Heart failure recovery means taking care of the whole patient

By Susan Hutcherson, R.N., BSN

As a nurse navigator with the Norton Heart & Vascular Institute Advanced Heart Failure and Recovery Program, I know it truly takes a village to take care of a patient with heart failure.

Our program offers a multidisciplinary approach to give patients the best chance for their highest quality of life. This means education, diet, physical therapy and more. Education is a large part of what I do.

With new and hospitalized patients, I spend about an hour going over diet, especially sodium and fluid intake. I encourage patients with heart failure to make their own meals at home and avoid eating prepared foods, such as frozen dinners.

It’s a new way of eating for a lot of these patients. We try to present the information in a way that helps them realize they have control over what they eat.

I also arrange for home health services, acute rehabilitation services and other assistance for patients so they can be successful at home. The goal is for them to manage their disease and keep them out of the hospital.

As part of their education, patients also learn to monitor their weight at home so they know when they are accumulating fluids. A heart failure patient can gain 5 pounds of fluids in a week. In cases like that, I tell patients to call the clinic to get help managing their diuretic medications.

As the clinic’s nurse navigator, I also schedule patients to come to the clinic seven to 10 days after being released from the hospital, and I’ll make other appointments for patients who need help with them.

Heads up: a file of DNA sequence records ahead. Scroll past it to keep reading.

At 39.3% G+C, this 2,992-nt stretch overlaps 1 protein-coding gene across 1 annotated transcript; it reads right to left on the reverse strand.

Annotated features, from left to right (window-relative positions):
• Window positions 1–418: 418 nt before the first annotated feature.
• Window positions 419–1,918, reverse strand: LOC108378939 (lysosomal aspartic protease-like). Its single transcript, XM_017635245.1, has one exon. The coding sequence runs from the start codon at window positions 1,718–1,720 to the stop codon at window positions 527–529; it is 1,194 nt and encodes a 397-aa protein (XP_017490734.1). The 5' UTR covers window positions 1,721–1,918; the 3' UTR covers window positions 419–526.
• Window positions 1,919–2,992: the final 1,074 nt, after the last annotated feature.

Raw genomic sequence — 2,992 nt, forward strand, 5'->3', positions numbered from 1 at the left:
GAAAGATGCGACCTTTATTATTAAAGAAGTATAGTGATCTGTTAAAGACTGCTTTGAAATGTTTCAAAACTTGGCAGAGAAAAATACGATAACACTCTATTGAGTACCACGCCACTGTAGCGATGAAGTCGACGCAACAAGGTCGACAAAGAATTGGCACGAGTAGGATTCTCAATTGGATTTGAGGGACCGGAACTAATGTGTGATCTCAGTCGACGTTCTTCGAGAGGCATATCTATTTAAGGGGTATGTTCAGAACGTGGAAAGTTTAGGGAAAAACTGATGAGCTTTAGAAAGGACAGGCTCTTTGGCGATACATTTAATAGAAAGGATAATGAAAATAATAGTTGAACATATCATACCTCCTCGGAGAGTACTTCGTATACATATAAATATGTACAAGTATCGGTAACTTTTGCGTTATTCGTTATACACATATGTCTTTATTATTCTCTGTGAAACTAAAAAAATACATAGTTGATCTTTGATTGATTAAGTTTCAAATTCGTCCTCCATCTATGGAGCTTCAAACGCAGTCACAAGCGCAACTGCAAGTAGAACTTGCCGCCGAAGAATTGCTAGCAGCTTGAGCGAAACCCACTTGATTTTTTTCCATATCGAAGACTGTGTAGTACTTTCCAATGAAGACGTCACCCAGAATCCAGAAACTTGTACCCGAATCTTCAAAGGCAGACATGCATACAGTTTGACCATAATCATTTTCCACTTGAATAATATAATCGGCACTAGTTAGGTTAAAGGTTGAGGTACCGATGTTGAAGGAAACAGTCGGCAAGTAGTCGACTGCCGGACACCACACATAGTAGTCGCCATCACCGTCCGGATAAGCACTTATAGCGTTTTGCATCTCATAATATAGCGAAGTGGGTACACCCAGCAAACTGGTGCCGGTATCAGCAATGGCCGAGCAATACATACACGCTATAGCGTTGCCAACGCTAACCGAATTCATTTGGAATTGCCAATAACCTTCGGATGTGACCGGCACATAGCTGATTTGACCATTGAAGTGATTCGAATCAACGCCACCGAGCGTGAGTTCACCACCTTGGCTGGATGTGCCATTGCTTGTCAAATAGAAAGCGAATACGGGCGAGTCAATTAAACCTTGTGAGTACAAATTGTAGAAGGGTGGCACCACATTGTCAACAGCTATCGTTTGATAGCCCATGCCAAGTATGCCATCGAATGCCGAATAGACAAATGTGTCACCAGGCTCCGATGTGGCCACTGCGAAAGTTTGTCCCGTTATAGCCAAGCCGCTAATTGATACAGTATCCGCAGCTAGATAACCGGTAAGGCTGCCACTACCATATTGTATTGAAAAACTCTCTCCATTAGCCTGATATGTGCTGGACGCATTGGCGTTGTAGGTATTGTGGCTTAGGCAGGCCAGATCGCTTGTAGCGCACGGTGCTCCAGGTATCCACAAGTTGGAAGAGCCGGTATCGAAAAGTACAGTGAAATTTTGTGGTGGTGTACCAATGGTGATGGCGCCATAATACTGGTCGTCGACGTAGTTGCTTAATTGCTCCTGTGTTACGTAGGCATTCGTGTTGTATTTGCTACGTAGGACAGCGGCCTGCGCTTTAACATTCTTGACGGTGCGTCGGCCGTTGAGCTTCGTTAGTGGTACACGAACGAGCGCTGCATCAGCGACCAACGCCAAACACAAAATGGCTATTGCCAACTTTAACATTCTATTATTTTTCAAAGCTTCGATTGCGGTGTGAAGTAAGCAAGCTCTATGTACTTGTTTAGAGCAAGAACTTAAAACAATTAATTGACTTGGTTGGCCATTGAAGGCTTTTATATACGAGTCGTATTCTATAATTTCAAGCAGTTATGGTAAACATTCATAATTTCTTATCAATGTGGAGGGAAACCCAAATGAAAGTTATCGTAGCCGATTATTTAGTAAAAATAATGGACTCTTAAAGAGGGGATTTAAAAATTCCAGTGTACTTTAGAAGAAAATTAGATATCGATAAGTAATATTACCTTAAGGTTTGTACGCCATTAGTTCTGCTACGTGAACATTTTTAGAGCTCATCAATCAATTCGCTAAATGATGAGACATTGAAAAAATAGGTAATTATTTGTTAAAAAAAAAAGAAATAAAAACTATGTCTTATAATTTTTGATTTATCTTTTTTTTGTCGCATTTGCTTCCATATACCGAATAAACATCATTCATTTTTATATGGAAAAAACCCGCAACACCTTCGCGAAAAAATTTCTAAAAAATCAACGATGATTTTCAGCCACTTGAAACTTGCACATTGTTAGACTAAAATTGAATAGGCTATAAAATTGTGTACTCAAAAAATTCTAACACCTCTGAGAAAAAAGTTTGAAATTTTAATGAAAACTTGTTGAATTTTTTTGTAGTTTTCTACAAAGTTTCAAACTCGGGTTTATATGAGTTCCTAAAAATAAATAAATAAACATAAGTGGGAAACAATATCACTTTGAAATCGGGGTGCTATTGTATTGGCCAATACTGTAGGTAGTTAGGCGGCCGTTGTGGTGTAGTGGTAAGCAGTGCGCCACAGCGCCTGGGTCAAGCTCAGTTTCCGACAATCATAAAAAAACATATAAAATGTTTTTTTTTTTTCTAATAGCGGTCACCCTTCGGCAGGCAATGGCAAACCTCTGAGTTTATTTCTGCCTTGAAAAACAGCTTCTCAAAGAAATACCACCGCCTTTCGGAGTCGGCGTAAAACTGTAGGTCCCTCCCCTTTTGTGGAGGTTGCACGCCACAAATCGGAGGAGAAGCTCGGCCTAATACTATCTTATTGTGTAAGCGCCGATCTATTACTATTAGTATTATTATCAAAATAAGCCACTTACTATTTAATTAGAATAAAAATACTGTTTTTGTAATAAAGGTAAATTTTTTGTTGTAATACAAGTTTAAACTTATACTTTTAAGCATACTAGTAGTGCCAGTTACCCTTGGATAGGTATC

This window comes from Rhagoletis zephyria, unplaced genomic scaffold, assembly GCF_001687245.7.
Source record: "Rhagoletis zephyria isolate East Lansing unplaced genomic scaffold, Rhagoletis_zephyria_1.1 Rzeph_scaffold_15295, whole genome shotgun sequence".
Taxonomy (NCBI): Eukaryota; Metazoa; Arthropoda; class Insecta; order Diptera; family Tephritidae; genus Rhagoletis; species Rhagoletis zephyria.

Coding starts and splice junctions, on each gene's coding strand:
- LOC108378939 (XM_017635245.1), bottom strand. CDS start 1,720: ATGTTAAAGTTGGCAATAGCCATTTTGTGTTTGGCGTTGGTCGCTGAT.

Patients with heart failure with preserved ejection fraction also qualify for therapy with Kentucky Orthopedic Rehab Team (KORT), which provides customized cardio fitness workouts. The goal is to improve their quality of life.

The Advanced Heart Failure and Recovery Program also has a full-time social worker. Jonathan Kennedy, LCSW, helps patients with insurance, housing and other needs. Jonathan is knowledgeable about all the different resources out there, and he helps patients find the support they need. His assistance gives patients a huge sense of relief. (If you don’t have a roof over your head, you can’t focus on recovery or anything else.)

Every other month, advanced heart failure nurse practitioners offer free heart failure workshops for patients and their families. The workshops rotate among several Norton Healthcare hospitals and are designed to provide tools, resources and a more in-depth education on how to live fully with heart failure.

The Advanced Heart Failure and Recovery Program also has been working toward providing a simple, user-friendly mobile application that will allow patients to log what they eat and drink so they can more easily monitor their sodium and fluid intake. These are some of the building blocks for helping patients to manage their heart failure through lifestyle changes.

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